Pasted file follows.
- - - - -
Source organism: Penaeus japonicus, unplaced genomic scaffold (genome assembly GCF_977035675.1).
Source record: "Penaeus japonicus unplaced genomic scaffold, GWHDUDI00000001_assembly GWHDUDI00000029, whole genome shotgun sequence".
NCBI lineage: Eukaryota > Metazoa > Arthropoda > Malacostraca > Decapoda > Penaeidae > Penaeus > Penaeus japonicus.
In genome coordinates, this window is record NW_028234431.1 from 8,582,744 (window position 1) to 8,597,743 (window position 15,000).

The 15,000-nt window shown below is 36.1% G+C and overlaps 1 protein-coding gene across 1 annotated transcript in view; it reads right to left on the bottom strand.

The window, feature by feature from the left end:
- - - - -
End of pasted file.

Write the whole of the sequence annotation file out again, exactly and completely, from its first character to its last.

Source organism: Penaeus japonicus, unplaced genomic scaffold (genome assembly GCF_977035675.1).
Source record: "Penaeus japonicus unplaced genomic scaffold, GWHDUDI00000001_assembly GWHDUDI00000029, whole genome shotgun sequence".
NCBI lineage: Eukaryota > Metazoa > Arthropoda > Malacostraca > Decapoda > Penaeidae > Penaeus > Penaeus japonicus.
In genome coordinates, this window is record NW_028234431.1 from 8,582,744 (window position 1) to 8,597,743 (window position 15,000).

The 15,000-nt window shown below is 36.1% G+C and overlaps 1 protein-coding gene across 1 annotated transcript in view; it reads right to left on the bottom strand.

The window, feature by feature from the left end: